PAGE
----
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Newsletter of Penn Dutch Cow Care March 2011

Hi Folks,

Last month I talked about pneumonia since I was called for many cases over the last few months. But in almost all cases, I was called as a second opinion since other treatments farmers had been using hadn’t been working. Being called in late can put anyone in a difficult position but especially when it comes to organic cows where antibiotics aren’t routinely used.

Being that we who are in the organic realm don’t reach for antibiotics except in dire infections, how best do we prevent dire infections from arising in the first place?

The key words here are “dire” (meaning critical and immediately life threatening) and “prevent”. Obviously we can’t prevent everything. Things happen as part of life - oddball things, infrequent things, and accidents. Prevention is great, but when it doesn’t work, then what? Clearly, there is a time line between “prevent” on one end and “dire” on the other end.

The difference between prevention and a dire situation then comes down to timely treatment, doesn’t it? In using natural treatments, timing is critical as natural treatments rely on a functional immune system. But if the immune system is overwhelmed, there is little chance for any treatment to work, let alone natural treatments.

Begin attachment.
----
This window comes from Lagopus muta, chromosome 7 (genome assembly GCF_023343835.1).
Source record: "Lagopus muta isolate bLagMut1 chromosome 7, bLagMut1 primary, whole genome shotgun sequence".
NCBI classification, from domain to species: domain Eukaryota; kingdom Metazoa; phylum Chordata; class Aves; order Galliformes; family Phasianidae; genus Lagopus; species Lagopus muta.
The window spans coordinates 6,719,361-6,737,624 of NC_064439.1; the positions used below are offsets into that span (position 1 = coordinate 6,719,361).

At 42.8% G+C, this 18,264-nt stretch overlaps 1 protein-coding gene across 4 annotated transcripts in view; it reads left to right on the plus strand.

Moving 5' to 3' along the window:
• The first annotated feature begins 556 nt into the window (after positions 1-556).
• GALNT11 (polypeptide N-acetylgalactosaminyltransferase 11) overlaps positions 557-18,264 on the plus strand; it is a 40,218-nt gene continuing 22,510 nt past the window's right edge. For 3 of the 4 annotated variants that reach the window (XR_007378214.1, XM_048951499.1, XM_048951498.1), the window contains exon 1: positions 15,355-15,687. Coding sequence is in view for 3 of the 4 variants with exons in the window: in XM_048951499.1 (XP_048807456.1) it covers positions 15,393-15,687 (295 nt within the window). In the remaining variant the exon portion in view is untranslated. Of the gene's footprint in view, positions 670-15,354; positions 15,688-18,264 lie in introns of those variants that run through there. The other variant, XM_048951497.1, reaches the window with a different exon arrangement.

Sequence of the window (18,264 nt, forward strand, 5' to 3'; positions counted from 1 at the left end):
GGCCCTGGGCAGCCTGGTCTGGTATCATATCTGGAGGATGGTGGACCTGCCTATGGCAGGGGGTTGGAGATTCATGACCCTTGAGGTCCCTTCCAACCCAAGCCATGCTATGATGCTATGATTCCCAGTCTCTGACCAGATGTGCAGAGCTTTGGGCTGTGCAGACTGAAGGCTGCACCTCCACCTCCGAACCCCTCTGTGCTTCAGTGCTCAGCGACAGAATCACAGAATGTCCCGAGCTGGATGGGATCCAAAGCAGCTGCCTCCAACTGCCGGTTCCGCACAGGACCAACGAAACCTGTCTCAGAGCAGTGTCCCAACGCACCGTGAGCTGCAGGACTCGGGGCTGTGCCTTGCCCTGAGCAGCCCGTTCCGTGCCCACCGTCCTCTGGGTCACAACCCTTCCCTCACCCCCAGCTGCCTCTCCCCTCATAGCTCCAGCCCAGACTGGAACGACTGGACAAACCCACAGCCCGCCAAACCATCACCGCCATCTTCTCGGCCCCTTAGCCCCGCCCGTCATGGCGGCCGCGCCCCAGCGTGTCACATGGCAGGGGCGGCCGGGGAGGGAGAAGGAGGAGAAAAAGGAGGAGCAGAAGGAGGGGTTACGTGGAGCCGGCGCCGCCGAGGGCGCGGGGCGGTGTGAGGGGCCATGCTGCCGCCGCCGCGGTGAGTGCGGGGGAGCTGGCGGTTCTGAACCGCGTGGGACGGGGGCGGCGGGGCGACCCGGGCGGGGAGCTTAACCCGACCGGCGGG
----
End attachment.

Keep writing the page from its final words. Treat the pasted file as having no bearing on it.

Timely treatment doesn’t necessarily mean involving a veterinarian. Timely treatment does mean, however, that when the farmer gets the slightest hunch that something is wrong with an animal, that prompt action is taken. For example, when feeding the cows, if a cow simply doesn’t “look right” in her eyes or in whatever way you get a sense that something is wrong, by all means investigate the situation. This means that even if you have no idea that anything is wrong but something inside you makes you think even a moment extra about that animal (or bunch of animals) – take the time to stop what you’re doing and quietly observe the situation. Yes, stop shoveling out the silage or scooping out the grain or cutting the strings off the hay and just stand there for a good long moment. If you get no further indication that something is wrong, then resume what you were doing but keep a mental note about what got your attention. Then next time you are there again, stop everything, and simply observe and see if there is anything at all, no matter how slight, that is different than normal. Doing this will help guard against becoming numb to what is around you in your daily routine. I once read a very interesting statement: “where your attention is, there is your energy and where your energy is, there is your attention.” In other words, what you focus on is what you will likely be acting on. As you go through your day, are you really tuned in to your animals or is your attention on other things?

Unfortunately, it’s only too human to become numb to what we do routinely. This is especially true in factories that assemble equipment. But when it comes to animals that are dependent upon us – be they dairy cows, pigs, chickens or pet dogs and cats – we simply cannot become numb if we want to be good stewards of life that surrounds us.